Wow! Listen to the wise vipers of MN. Every one spot on so far. What a nasty bastard!

AskBasil Sun 26-Jul-15 20:37:20

Why would it make any difference whatsoever if she loved him?

He's just shown her what he is - a selfish, entitled nob who expects her to revolve her whole world around him and gets really pissed off when she does something else with her life that doesn't involve prioritising him.

Even if she loved him, that would be no reason to have him in her house.

Well done for spotting his nobbery immediately OP, no one needs crap like this in their home and their life, do they?

nozzz Sun 26-Jul-15 20:38:36

Quite a worrying comment made by your partner.

Thebluedog Sun 26-Jul-15 20:40:38

Run, run for the hills shock

Fugghetaboutit Sun 26-Jul-15 20:41:16

Jeez acting like that in his 50s. Loser

gotstogonow Sun 26-Jul-15 20:42:24

Hear this, no mofo would last with me the minute he uttered that shit about my ds. Fucking insecure jealous pos.
Children are precious, men meh!
You sound like a good mum, surely there's a man you can find who isn't so pathetic

paulapompom Sun 26-Jul-15 20:46:27

So sorry he acted like that op. Think you are totally right and sound like a lovely person and mum. It's quite early days for the honeymoon period to be over, I could only imagine him behaving in more and more selfish, aggressive ways.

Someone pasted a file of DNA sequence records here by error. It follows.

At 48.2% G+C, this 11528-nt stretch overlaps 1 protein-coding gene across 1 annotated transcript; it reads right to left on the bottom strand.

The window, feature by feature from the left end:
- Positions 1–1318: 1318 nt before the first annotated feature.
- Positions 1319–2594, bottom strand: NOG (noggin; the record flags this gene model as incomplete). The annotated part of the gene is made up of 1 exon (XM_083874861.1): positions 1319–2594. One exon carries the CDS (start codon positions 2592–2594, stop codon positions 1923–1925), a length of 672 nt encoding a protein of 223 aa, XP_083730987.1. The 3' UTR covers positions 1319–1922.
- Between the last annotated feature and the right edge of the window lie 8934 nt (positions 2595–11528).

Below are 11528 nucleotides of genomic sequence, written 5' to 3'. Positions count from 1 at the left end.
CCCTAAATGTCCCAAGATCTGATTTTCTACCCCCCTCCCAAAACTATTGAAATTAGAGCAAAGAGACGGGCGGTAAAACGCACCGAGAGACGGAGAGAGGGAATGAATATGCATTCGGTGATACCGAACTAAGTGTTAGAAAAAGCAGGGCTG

The way you have welcomed your ds is perfectly normal imo, and if 'd'p has a problem, there is something really wrong with him. flowers and wine

Tryingtokeepalidonit Sun 26-Jul-15 20:56:34

I have to agree with you all, he will have to go. His eldest DD just confirmed this as she left when she told me not to worry he often lost his temper with her mum but was OK when he calmed down!

My DH and I were together nearly 25 years and the worst he ever called me was the Inspector Clouseau of financial management and to be honest that was a fair assessment. We argued about issues and it was never personal abuse. I was already concerned when he went to bed at 10 last night because he didn't like the film we were watching because he flounced for want of a better word.

Thanks for all the feedback, it helps not to feel you are overreacting.

TwoTwentyGowerRoad Sun 26-Jul-15 21:00:07

Yep - he's a knob alright - lose him and breaaaaaathe! How bloody dare he!